No -- with all due thanks to some brand extension guru somewhere in the offices of American Express Publications -- you do not. At the St. Regis Aspen Resort, a new restaurant with a terribly cumbersome name allows diners to rest assured that whenever they visit Aspen, they will be able to access the guidance of the glossy food mag.
The Chefs Club by Food & Wine is a restaurant serves as a showcase for four of the people selected from the magazine’s Best New Chef list -- a new selection will be made twice a year. The anointed chefs create seasonal menus, and also make appearances at the restaurant for special events and demonstrations.
For the Winter 2012-2013 season, for instance, Jenn Louis of Portland’s Lincoln and Sunshine Tavern offers a starter of ricotta sage and lemon Fritters, Jonathon Sawyer of Cleveland’s The Greenhouse Tavern and Noodlecat contributes black truffle and artichoke en papier, while Kevin Willman of Farmhaus in St. Louis has an entrée of Gulf red grouper, with hen-of-the-woods mushrooms, tatsoi, savory crème anglaise, and New York’s Atera’s Matt Lightner contributes lamb loin, with a warm mushroom salad, barley, wheatgrass.
“For the first time we are making the cuisine of our talented chefs accessible in one magnificent location,” Christina Grdovic, Food & Wine publisher, told Forbes magazine. The hidden message behind the words “talented” and “magnificent”? The check is going to cost you set you back a bunch – entrées hover in the $40 range, which is the biggest complaint that diners on Open Table seem to have about the place.
On the other hand, if you’re staying at the St. Regis, where rooms easily run over $1,000 a night in season, you’re probably not too worried about a spendy dinner.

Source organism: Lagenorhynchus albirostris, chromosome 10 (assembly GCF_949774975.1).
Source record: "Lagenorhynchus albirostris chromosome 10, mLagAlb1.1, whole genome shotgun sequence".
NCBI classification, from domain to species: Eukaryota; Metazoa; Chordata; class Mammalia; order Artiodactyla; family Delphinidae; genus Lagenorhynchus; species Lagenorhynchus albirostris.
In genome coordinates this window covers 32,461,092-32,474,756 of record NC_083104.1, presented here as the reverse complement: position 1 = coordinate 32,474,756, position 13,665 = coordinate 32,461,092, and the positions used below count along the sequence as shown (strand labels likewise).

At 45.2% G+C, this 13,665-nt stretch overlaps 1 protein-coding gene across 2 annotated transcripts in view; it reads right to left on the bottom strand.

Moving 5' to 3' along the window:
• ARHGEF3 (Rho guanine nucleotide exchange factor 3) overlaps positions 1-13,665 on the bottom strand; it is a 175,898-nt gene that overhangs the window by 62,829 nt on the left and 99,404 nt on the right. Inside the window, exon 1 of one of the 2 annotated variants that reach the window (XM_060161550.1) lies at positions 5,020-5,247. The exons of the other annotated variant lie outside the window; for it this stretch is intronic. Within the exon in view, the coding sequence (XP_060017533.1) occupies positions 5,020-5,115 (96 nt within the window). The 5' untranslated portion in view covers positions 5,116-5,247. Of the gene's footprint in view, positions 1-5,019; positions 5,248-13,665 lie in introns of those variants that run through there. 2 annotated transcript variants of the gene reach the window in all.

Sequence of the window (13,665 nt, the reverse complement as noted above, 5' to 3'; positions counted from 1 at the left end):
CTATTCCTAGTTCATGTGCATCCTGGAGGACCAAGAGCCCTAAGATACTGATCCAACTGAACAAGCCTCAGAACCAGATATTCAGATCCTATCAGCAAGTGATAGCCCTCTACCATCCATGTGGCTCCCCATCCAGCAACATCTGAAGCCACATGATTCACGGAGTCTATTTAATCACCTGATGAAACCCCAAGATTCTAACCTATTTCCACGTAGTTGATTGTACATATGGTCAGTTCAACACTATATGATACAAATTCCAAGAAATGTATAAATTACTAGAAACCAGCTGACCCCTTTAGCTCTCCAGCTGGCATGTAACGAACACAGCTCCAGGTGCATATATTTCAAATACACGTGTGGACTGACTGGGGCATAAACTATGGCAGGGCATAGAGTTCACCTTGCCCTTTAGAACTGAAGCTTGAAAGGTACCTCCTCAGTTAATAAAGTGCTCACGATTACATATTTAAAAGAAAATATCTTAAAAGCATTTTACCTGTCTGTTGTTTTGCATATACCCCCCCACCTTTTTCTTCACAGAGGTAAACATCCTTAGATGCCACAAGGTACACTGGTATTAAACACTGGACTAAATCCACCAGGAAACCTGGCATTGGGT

But will you be left to your own devices for your beverages? Of course not. The magazine’s executive wine editor handles the pairings to go with these Best Chef dishes, while cocktail rock star Jim Meehan (also contributing editor of Food & Wine) created the cocktail menu. On the winter list is “Fresh Powder”, a julep sweetened with sherry, made with Bulleit Bourbon, Smith & Cross Rum, Ximenez Sherry, Leopold Fernet, “Treacle Toddy”, an adaptation of the Treacle, http://imbibe.com/feature/the-cocktailian-treacle/9782 created by Dick Bradsell, a celebrated London bartender, and “Aspen”, a twist on a classic Chancellor cocktail. These run $12 each, which, all things considered, is a bargain.
An even better deal? Make your own.
1.5 oz. Bulleit Bourbon
.5 oz. Smith & Cross Rum
.5 oz. Lustau Pedro Ximenez Sherry
1 Bar spoon of Leopold Fernet
1.5 cups of crushed ice, approximately.
Three sprigs of mint and eight mint leaves
Powdered sugar to garnish glass
Muddle 8 mint leaves with Lustau Pedro Ximenez Sherry.
Add the rest of the ingredients and crushed ice to swizzle effectively.
Swizzle, then top with more crushed ice. (Think of it like you're making a snow cone.)
Garnish with three mint sprigs and powdered sugar.
2 oz. Stranahan’s Whiskey
.75 oz. Dolin Blanc
.5 oz. Port
1 Dash of Peychaud’s Bitters
3 brandied cherries
Stir all ingredients except the cherries into a mixing glass and strain. (Details on how to do this here.)
Serve in a coupe glass, garnish with three brandied cherries.
Recipes furnished by Jim Meehan for The Chef’s Club by Food & Wine, with minor adapations made by About.com Culinary Travel.